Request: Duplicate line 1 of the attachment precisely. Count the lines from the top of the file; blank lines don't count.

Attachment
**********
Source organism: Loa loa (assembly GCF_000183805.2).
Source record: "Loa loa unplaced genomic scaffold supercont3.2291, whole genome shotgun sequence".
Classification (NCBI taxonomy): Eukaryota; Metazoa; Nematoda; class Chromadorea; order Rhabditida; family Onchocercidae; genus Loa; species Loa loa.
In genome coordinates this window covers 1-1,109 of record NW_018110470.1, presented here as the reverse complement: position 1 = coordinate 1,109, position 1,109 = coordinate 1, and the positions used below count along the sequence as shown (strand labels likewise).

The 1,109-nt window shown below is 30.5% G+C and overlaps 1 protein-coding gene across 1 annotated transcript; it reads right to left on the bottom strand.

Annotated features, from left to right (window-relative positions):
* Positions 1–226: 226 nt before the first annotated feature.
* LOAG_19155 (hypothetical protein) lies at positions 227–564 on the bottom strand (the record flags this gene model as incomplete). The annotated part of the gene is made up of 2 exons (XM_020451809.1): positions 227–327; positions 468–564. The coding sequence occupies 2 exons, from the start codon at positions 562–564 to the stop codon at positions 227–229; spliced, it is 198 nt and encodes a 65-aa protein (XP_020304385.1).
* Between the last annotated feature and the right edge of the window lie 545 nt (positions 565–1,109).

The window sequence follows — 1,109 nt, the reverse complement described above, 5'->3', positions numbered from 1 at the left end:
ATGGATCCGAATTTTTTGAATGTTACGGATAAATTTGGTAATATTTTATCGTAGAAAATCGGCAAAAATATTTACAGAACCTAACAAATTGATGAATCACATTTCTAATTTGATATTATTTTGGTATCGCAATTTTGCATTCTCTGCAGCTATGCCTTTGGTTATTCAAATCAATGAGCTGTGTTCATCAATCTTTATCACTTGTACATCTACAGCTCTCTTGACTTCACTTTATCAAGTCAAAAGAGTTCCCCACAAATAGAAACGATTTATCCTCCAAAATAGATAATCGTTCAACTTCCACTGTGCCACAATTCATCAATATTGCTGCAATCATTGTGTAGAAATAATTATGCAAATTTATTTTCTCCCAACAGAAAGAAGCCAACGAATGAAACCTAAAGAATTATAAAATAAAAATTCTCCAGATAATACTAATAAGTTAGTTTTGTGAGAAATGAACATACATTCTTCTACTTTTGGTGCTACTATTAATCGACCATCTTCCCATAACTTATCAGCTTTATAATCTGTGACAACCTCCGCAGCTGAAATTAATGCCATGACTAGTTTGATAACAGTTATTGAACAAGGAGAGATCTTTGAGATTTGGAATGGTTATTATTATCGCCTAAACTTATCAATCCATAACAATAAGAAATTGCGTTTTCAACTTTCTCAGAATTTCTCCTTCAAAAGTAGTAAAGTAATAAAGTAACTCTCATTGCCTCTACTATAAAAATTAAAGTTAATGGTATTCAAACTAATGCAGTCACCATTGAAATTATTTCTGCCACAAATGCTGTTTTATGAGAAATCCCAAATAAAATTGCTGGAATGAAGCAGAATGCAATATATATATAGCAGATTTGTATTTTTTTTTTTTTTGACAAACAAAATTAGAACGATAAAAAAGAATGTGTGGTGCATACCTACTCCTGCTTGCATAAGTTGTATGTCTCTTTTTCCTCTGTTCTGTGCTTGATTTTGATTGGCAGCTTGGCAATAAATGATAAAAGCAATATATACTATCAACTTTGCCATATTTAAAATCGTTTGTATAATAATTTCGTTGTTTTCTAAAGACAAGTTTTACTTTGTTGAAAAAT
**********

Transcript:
Source organism: Loa loa (assembly GCF_000183805.2).